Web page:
A House Divided: How to Talk about Politics like Grown-ups Again.

Book proposal and sample chapter currently under review.

Get your head out of your @*&. Snowflake. You’re an idiot. Stupid liberal. Ignorant conservative. It’s easy to use a disparaging name to dismiss a divergent belief or opinion as naïve and ill-formed. It might even feel good for a moment but it simply doesn’t do anyone any good because it turns people off from genuine engagement. We speak to, interact with, and even live near people who share our beliefs. It has become so easy to live a life blissfully devoid of any political contradiction because we simply like, Tweet, and share what we find agreeable while we hide, unfollow, and block what we don’t. Political attitudes seem to be hardening, with little to no room for discussion or dissent. Insults are thrown, feelings are hurt, and family and friends, at best, decide to avoid political discussions altogether. At worst, arguments cause social groups to break apart. How can deliberative democracy survive if we can’t even speak to people with whom we disagree?

Grandma told us to avoid talking about politics in polite company. Respectfully, her wisdom no longer applies: something has to change and we need to find a way to talk.

One of the most contentious set of political and social issues in contemporary America surrounds the rights of lesbian, gay, bisexual, and transgender (LGBT) people. It is also one of most perplexing. Public opinion doesn’t usually move quickly on average, even on prickly political issues of the day, but we have seen unprecedented change on issues like same-sex marriage in a short period of time. One of the most powerful reasons is probably the most simple: supportive people from many different social and identity groups were willing to talk about their contentious and sometimes uncomfortable opinions. These were everyday conversations that got people who may not have thought about LGBT rights out of their echo chambers to get them to start listening and thinking. The unprecedented attitude change toward marriage equality and LGBT rights is not only a compelling public opinion phenomenon, it’s a potential roadmap for how to talk about other contentious political and social issues.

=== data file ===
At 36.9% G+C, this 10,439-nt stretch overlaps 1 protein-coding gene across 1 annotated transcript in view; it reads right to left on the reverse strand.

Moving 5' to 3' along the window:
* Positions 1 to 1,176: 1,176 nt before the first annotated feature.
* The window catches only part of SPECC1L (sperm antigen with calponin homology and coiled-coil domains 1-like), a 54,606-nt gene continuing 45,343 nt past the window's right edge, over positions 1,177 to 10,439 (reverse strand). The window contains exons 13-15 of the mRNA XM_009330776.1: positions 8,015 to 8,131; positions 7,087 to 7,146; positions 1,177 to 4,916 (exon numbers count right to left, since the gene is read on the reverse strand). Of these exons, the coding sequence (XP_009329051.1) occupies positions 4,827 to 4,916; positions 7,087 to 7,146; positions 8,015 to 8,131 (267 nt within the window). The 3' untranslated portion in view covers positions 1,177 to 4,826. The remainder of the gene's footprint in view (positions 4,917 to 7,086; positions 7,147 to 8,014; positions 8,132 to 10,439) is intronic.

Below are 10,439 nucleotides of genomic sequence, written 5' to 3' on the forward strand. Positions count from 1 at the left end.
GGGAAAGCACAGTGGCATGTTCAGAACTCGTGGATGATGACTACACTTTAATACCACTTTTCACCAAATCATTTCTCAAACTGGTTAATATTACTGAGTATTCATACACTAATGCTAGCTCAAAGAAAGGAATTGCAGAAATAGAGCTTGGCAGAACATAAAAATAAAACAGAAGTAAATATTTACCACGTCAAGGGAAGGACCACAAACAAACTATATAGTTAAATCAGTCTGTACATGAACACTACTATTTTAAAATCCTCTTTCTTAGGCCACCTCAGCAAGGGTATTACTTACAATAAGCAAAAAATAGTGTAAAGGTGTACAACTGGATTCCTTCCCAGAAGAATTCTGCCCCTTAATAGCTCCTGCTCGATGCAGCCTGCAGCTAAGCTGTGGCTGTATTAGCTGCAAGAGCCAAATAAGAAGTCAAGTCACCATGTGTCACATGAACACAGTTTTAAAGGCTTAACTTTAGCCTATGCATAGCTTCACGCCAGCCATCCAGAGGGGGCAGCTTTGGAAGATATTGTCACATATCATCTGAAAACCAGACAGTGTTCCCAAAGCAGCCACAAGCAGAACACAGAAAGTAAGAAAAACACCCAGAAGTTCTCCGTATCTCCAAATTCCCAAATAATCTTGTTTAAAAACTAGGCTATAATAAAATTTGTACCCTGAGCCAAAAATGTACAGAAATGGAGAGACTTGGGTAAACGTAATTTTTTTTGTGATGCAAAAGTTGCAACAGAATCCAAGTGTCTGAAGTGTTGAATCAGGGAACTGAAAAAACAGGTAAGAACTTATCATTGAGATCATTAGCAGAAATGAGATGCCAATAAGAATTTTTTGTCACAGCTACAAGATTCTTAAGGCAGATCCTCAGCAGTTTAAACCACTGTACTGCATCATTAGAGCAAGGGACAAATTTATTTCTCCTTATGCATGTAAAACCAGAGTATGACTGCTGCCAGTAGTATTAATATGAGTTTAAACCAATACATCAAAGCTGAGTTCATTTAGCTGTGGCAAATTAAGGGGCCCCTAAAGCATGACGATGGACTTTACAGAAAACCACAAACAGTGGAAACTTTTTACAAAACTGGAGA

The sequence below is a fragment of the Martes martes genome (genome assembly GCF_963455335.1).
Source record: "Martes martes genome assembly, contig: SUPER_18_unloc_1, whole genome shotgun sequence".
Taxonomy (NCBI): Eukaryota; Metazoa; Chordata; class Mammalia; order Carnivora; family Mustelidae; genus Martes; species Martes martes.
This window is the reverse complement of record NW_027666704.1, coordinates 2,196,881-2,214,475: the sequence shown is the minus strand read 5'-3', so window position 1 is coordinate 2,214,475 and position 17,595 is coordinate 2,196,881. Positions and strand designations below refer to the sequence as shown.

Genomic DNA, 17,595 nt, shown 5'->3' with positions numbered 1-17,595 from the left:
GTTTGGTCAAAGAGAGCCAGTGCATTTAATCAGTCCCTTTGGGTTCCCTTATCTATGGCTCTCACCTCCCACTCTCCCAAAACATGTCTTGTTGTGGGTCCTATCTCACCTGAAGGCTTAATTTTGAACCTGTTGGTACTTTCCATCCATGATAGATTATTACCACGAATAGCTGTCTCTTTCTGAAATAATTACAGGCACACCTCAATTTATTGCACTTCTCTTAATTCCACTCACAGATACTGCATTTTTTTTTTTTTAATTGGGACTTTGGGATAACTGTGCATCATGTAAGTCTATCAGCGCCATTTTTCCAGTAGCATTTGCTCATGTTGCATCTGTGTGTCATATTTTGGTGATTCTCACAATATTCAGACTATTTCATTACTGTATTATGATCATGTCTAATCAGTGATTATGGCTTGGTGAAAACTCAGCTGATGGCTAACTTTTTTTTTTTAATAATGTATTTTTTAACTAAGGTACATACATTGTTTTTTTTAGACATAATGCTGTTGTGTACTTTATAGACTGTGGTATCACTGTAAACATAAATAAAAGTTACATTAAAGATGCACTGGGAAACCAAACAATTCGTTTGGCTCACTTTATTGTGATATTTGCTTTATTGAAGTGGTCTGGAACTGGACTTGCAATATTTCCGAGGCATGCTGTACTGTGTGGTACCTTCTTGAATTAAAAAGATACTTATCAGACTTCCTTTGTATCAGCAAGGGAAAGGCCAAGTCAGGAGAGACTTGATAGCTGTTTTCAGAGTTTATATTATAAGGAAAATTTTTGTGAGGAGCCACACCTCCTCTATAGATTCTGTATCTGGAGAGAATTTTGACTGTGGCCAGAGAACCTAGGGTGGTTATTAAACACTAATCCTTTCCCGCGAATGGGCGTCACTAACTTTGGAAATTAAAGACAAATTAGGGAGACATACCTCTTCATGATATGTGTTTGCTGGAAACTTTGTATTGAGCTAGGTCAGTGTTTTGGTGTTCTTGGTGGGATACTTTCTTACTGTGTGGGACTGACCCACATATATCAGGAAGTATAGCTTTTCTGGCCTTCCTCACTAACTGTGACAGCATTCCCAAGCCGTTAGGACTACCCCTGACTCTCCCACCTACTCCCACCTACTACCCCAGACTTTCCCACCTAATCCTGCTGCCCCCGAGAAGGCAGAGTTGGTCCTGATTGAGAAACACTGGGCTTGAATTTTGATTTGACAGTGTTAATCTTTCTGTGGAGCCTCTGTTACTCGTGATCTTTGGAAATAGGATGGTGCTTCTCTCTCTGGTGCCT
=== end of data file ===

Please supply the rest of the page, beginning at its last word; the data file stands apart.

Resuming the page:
Drawing from a mix of empirical research from social psychology, communication studies, and political science as well as personal narratives and interviews, A House Divided reflects on the last 15 years of LGBT struggles and successes to answer the seemingly simple question: How can we be politically civil to each other again?

Listen, We Need to Talk: How to Change Attitudes Toward LGBT Rights. 2017. Oxford University Press.
With Melissa Michelson, Menlo College.

American public opinion tends to be sticky. Although the news cycle might temporarily affect the public’s mood on contentious issues like abortion, the death penalty, or gun control, public opinion toward these issues has remained remarkably constant over decades. There are notable exceptions, however, particularly with regard to divisive issues that highlight identity politics. For example, over the past three decades, public support for same-sex marriage has risen from scarcely more than a tenth to a majority of the population. Why have people’s minds changed so dramatically on this issue, and why so quickly? It wasn’t just that older, more conservative people were dying and being replaced in the population by younger, more progressive people; people were changing their minds. Was this due to the influence of elite leaders like President Obama? Or advocacy campaigns by organizations pushing for greater recognition of the equal rights of Lesbian, Gay, Bisexual, and Transgender (LGBT) people?